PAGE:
WFHA uses 3 main types of tenancy – Secure, Assured and Assured Shorthold. The Housing Act 1988 introduced Assured Tenancies. If your tenancy with the Association commenced before January 15 1989 you have a Secure Tenancy. After that date tenancies will be Assured, or in certain rare circumstances, an Assured Shorthold.
The main difference between Secure and Assured Tenants is how we set your rent. Secure Tenants’ rent is set by the Rent Officer, andAssured Tenants’ rent is set by the Association in line with legal and regulatory frameworks. WFHA has a Rent Setting Policy, which is available on request.
We do on occasions issue a Licence Agreement which is a short term agreement, with no legal rights to tenure, and can be terminated at anytime without notice. These will only be issued at specific supported housing schemes.
In all cases the tenancy agreement forms the basis of the landlord/tenant relationship. As well as being a legal agreement, it clearly sets out the rights and obligations of both parties.
As is implied by the term “Secure Tenant”, we can only end your tenancy by applying to court and obtaining a court order for possession. We would only do this for a valid reason such as:- Anti Social Behaviour, or non-payment of your rent. One of the most fundamental conditions of your tenancy is that you have to pay rent for your home.
Assured Tenancies were introduced by the Housing Act 1988. These tenants have, in theory, fewer rights than Secure Tenants. However, the only way we can end your tenancy is again by applying to court to obtain an order. As with Secure Tenants we would have to have a valid reason. Arrears of rent or misconduct are the most common reasons.
Assured Shorthold Tenancies are used where the aim of the scheme is for the tenant to move on to more independent living, rather than providing permanent or long-term housing.
This is the right to take over a tenancy when a tenant dies by a spouse or member of your family who has lived with you for a minimum of 12 months. With joint tenants, on the death of one of the joint tenants the remaining tenant(s) will automatically become either the “sole successor” tenant or a “reduced joint tenant”. This will continue until there is only one tenant remaining. Arrangements are slightly different if a) the flat is specially built for the older person or b) the flat is likely to be under-occupied.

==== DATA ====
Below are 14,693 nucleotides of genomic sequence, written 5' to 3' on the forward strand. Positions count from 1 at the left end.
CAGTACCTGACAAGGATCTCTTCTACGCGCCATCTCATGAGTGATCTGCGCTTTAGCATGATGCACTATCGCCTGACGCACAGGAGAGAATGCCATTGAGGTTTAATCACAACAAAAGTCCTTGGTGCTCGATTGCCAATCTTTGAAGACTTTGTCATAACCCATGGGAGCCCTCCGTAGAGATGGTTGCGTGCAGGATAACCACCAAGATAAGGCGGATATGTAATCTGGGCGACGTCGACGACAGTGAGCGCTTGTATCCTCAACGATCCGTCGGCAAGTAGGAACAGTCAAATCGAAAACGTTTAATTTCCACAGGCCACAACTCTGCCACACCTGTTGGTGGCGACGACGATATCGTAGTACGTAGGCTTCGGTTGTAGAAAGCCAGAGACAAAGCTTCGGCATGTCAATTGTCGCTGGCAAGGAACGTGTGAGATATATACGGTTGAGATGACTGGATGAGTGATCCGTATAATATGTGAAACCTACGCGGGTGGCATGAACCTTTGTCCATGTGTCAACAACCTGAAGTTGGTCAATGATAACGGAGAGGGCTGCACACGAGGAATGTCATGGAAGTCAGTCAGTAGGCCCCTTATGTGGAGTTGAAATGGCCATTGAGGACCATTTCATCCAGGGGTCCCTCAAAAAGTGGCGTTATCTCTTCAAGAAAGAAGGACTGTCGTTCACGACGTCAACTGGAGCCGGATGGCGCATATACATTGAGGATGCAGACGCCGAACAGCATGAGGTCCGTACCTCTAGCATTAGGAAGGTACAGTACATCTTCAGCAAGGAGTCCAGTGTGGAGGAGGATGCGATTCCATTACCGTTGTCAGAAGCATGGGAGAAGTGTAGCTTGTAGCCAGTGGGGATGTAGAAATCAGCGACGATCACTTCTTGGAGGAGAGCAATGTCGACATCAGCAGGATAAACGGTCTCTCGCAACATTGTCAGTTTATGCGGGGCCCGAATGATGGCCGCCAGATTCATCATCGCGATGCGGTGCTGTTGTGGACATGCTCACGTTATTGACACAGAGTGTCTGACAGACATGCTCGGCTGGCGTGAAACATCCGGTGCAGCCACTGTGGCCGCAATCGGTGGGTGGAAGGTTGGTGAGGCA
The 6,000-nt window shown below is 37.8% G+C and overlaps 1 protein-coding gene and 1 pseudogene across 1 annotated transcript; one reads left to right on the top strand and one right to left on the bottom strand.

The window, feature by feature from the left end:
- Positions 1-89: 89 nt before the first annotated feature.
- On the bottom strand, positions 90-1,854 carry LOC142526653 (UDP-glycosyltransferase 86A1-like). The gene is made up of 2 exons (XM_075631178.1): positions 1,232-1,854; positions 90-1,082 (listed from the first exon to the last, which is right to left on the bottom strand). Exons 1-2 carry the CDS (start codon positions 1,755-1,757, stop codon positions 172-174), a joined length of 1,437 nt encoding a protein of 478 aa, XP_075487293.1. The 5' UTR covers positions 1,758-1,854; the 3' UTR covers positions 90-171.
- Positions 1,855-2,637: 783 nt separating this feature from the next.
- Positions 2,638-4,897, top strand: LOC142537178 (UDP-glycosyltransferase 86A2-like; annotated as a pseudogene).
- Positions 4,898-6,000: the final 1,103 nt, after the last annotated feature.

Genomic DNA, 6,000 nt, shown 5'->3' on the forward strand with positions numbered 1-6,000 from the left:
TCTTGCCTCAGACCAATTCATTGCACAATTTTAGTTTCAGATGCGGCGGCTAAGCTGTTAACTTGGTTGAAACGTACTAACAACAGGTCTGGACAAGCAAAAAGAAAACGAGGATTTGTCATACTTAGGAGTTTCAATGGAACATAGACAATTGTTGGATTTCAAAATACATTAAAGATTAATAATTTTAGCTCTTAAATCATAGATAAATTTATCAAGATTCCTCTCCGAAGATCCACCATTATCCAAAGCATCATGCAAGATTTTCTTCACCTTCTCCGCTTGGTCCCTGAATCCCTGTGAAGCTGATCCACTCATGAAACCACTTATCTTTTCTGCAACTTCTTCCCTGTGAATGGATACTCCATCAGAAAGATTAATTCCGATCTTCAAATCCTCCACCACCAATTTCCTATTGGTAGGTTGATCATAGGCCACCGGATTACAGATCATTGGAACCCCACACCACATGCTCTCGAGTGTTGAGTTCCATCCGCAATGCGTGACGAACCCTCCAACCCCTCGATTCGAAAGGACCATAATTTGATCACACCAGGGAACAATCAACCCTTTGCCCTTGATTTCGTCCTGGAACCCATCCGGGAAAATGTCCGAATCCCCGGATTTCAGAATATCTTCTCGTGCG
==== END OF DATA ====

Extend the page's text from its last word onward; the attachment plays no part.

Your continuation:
The Housing Services Team will be able to clarify this subject. A tenancy can only be “inherited” once.
This means you hand over your tenancy to someone else. Usually a Secure Tenancy cannot be assigned but there are exceptions where an assignment is legal and the tenancy can be transferred by deed.
- The right to exchange
- Assigning to someone who would be entitled to succeed
- A court order as a result of matrimonial proceedingsThe transfer by deed needs to take place formally and a member of staff must oversee the process.
It is illegal to sub-let the whole of your home. However, and only with our written permission, you can sub-let part of your home or take in lodgers. Generally we will only refuse permission if the result will create overcrowding, but other factors such as how much rent you plan to charge will be taken into consideration. Other people living with you will affect any Housing Benefit that you are eligible for, so check beforehand. If we do feel permission needs to be withheld we will state our reasons in writing to you.
In a joint tenancy (where more than one name appears on the tenancy agreement) all tenants are equally responsible for the property and share the rights and obligations. They are jointly and severally responsible.
The number of persons permitted to reside at your home is defined in your Tenancy Agreement. If you do want to take in a lodger, or sub-let part of your home, it may be possible. Please see Section on Sub-Letting.
You must request our permission in writing before keeping any pets, except for guide dogs. It is most important that pets are kept under control. It is your responsibility to ensure that your pet does not foul in communal areas, including gardens.
Your home is for residential use only and may not be used for business purposes.